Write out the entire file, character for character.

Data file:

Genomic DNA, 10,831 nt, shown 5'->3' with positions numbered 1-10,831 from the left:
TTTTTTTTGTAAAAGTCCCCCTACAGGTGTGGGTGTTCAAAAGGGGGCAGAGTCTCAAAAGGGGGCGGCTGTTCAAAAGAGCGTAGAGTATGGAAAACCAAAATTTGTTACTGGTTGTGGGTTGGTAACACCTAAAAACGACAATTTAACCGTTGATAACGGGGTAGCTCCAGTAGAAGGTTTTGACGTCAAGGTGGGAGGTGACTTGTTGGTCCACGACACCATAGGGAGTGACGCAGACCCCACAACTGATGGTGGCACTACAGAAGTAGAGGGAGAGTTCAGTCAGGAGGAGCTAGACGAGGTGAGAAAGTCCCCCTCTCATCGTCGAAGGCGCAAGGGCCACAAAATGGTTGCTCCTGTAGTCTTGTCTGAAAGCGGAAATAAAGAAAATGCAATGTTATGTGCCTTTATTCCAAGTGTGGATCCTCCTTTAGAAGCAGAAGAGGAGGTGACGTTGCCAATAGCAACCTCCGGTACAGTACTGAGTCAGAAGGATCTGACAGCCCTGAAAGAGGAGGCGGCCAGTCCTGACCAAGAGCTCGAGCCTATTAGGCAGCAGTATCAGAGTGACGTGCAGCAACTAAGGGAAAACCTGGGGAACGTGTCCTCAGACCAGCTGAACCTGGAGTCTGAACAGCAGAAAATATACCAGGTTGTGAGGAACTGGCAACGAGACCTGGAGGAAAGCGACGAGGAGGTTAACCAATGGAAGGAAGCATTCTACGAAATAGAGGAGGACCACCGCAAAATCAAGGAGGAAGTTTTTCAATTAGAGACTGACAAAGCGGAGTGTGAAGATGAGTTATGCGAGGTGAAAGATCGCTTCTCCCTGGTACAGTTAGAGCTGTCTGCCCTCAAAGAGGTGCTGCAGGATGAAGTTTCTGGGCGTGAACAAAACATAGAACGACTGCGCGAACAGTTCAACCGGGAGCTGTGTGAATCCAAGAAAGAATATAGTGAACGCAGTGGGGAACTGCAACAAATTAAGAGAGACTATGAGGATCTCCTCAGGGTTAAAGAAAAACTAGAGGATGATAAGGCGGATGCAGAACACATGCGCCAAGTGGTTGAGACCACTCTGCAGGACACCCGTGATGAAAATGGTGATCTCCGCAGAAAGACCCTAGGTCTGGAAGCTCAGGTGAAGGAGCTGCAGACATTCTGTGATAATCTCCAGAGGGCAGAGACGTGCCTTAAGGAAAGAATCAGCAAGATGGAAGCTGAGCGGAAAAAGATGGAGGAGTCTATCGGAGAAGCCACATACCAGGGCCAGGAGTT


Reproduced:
Genomic DNA, 10,831 nt, shown 5'->3' with positions numbered 1-10,831 from the left:
TTTTTTTTGTAAAAGTCCCCCTACAGGTGTGGGTGTTCAAAAGGGGGCAGAGTCTCAAAAGGGGGCGGCTGTTCAAAAGAGCGTAGAGTATGGAAAACCAAAATTTGTTACTGGTTGTGGGTTGGTAACACCTAAAAACGACAATTTAACCGTTGATAACGGGGTAGCTCCAGTAGAAGGTTTTGACGTCAAGGTGGGAGGTGACTTGTTGGTCCACGACACCATAGGGAGTGACGCAGACCCCACAACTGATGGTGGCACTACAGAAGTAGAGGGAGAGTTCAGTCAGGAGGAGCTAGACGAGGTGAGAAAGTCCCCCTCTCATCGTCGAAGGCGCAAGGGCCACAAAATGGTTGCTCCTGTAGTCTTGTCTGAAAGCGGAAATAAAGAAAATGCAATGTTATGTGCCTTTATTCCAAGTGTGGATCCTCCTTTAGAAGCAGAAGAGGAGGTGACGTTGCCAATAGCAACCTCCGGTACAGTACTGAGTCAGAAGGATCTGACAGCCCTGAAAGAGGAGGCGGCCAGTCCTGACCAAGAGCTCGAGCCTATTAGGCAGCAGTATCAGAGTGACGTGCAGCAACTAAGGGAAAACCTGGGGAACGTGTCCTCAGACCAGCTGAACCTGGAGTCTGAACAGCAGAAAATATACCAGGTTGTGAGGAACTGGCAACGAGACCTGGAGGAAAGCGACGAGGAGGTTAACCAATGGAAGGAAGCATTCTACGAAATAGAGGAGGACCACCGCAAAATCAAGGAGGAAGTTTTTCAATTAGAGACTGACAAAGCGGAGTGTGAAGATGAGTTATGCGAGGTGAAAGATCGCTTCTCCCTGGTACAGTTAGAGCTGTCTGCCCTCAAAGAGGTGCTGCAGGATGAAGTTTCTGGGCGTGAACAAAACATAGAACGACTGCGCGAACAGTTCAACCGGGAGCTGTGTGAATCCAAGAAAGAATATAGTGAACGCAGTGGGGAACTGCAACAAATTAAGAGAGACTATGAGGATCTCCTCAGGGTTAAAGAAAAACTAGAGGATGATAAGGCGGATGCAGAACACATGCGCCAAGTGGTTGAGACCACTCTGCAGGACACCCGTGATGAAAATGGTGATCTCCGCAGAAAGACCCTAGGTCTGGAAGCTCAGGTGAAGGAGCTGCAGACATTCTGTGATAATCTCCAGAGGGCAGAGACGTGCCTTAAGGAAAGAATCAGCAAGATGGAAGCTGAGCGGAAAAAGATGGAGGAGTCTATCGGAGAAGCCACATACCAGGGCCAGGAGTT